“Wake the Sleeping Giant”
Well…ok…the Patriots defense cannot exactly be likened to a giant. However, they are much better than they have shown through the first six games. Allowing big plays has been the biggest issue for the defensive unit in 2017. This season, the defense has allowed 31 total plays of 20 yards or more. It is on pace for 83 on the year. Last year, the Pats allowed only 56 in total.
The plight of the defense has been blamed on poor communication. This has improved in recent weeks, but much more is needed. Falcons quarterback Matt Ryan has a myriad of offensive weapons. Wide receivers Julio Jones and Mohamed Sanu, tight end Austin Hooper and running back Devonta Freeman could make life difficult for the Pats defense if they do not tighten the ship. Defensive coordinator Matt Patricia knows that lessening, and hopefully eliminating, big plays will provide a much-needed stabilizer for his defensive unit.
The Patriots might get a bit of a boost this week, as linebacker Shea McClellin is eligible to begin practicing, after a stint on injured reserve. He could be a valuable asset in practice and help to train the linebacking corps to get out of the block quicker. Overall, the linebackers have been slow in coverage. As a result, they have had difficulty covering running backs out of the backfield. This could be particularly troublesome if the Falcons decide to use Freeman as a primary weapon. Look for the Pats to mix coverages this week, as a possible antidote to their lack of speed.
Despite these shortcomings, the primary issue, which the defense must address this week, is its lack of a pass rush. While the Patriots have 16 sacks (an average 16th in the league) they just haven’t been able to consistently generate pressure on the quarterback. Opposing signal callers have had more than five seconds, on average, to locate a target and throw the football. This has put tremendous strain on the secondary who, in turn, struggles to remain in coverage longer than anticipated. This has led to some big completions, especially on third down. For the season, the Patriots have stopped their opponent only 43 percent of the time on third down, which is one of the worst percentages in the NFL. The Patriots must look for a way to generate consistent pressure on Matt Ryan if they want to avoid a torching of their secondary on Sunday night. They do have the talent at defensive end in Trey Flowers and Deatrich Wise, Jr. to pressure Ryan effectively. Sunday night would be the perfect time to awaken that talent on a consistent basis.
“It’s Tom Brady, though.”
Falcons wide receiver Taylor Gabriel tried to warn his team during Super Bowl LI. Atlanta was set to celebrate, but Gabriel uttered those fateful words before the greatest comeback in Super Bowl history was about to unfold. The Falcons had a nearly insurmountable lead, but the Patriots had Tom Brady as their quarterback. The rest is history.
While it’s nearly a forgone conclusion that Brady will always provide his team with a chance to win, the offense has not been the juggernaut that everyone expected prior to the season. It is true that the offense took a major hit with the loss of Julian Edelman to injury. However, the offensive inconsistency has stemmed most prominently from poor play by the offensive line.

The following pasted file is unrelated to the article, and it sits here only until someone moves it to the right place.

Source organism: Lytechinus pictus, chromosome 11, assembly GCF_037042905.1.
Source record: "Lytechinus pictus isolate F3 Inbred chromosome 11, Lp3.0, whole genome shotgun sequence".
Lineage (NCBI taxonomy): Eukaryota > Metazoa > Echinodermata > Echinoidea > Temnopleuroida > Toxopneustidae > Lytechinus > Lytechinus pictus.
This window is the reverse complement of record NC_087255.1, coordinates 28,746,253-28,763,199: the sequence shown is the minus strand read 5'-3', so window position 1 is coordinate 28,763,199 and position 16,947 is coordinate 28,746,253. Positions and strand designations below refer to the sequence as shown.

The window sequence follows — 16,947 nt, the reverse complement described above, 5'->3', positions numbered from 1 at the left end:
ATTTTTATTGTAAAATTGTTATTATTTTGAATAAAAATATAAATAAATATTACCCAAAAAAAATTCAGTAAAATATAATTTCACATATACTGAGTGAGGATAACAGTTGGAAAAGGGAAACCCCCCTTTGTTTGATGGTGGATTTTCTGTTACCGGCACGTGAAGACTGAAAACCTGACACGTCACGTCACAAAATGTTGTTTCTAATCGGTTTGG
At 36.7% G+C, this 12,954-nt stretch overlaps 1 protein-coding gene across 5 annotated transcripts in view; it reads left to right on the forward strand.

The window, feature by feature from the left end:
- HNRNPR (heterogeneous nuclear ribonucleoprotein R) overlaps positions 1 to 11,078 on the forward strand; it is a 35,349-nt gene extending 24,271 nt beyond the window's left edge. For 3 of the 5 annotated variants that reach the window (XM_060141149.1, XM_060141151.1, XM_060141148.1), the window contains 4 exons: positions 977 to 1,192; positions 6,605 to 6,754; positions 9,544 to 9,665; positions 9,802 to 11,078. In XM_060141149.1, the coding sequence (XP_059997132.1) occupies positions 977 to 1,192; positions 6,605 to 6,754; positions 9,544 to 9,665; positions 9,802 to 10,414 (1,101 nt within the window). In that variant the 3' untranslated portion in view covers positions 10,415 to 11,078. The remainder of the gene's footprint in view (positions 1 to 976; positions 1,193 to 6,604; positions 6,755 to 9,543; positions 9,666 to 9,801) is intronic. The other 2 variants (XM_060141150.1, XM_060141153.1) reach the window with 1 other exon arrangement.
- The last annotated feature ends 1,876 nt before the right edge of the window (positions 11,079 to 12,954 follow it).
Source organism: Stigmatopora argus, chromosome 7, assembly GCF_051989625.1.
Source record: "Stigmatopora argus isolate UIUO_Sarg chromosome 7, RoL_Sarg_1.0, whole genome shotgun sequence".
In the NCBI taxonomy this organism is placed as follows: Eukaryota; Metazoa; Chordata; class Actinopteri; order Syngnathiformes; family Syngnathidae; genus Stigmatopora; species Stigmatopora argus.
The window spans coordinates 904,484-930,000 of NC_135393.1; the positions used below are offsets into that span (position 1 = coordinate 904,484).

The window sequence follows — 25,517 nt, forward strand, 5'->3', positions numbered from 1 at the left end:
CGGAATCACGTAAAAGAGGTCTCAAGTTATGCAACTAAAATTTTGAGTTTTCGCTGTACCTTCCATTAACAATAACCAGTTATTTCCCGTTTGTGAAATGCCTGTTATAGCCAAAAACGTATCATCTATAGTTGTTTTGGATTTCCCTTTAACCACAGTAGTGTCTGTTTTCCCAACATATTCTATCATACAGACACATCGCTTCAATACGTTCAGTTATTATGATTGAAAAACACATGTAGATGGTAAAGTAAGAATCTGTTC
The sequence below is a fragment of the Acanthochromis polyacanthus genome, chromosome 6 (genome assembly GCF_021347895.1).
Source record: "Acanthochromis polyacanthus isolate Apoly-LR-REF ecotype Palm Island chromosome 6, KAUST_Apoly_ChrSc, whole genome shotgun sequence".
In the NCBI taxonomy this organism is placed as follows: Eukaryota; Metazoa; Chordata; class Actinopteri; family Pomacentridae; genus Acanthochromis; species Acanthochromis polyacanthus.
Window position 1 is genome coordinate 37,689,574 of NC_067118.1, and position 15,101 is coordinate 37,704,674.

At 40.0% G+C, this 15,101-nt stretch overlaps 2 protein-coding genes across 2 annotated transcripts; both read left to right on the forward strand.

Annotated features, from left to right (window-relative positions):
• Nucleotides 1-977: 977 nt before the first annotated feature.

The number of hits Brady has taken overall this year is alarming. In six games, Brady has been hit 37 times and is reportedly dealing with a sprained AC joint in his non-throwing shoulder. If Brady continues to take the abuse he’s taken, there’s the chance he will risk serious injury. As great of condition as he is in, a banged-up Brady would certainly not be at his best in the postseason. That’s a risk the Patriots cannot afford to take.
This week, look for the Pats establish the running game in greater quantity. Through six games, the Patriots have ran the ball on 40 percent of their plays, which is below the 44 percent from last season. Even with Rex Burkhead still recovering from a rib injury, Mike Gillislee and Dion Lewis have the potential to be one of the better tandems in the league. The two have completely different styles, but each are effective, and complement the other. Lewis has been seemingly set free during the past two games. It has paid off with his two best performances of the season.
It will be important for the Pats to not abandon the run on Sunday, especially against a speedy Falcons defense. At times, offensive coordinator Josh McDaniels has seemed to move away from the run when the team falls behind. In fact, it has become predictable. This has led to Brady having to force the ball into tight coverage, or even being unable to find an opening at all. Establishing the run more consistently will not only help with protecting Brady, but will help the overall production of the offense.
And, as always…if the Patriots find themselves in need of a potential game winning drive, I think the team likes their chances.
After all…as Gabriel said in the Super Bowl…’it’s Tom Brady.’
-Mike D’Abate is the Managing Editor for cover32.com/Chargers and covers the Los Angeles Chargers and New England Patriots. He is also a National Content Writer and covers the NFL for cover32.com.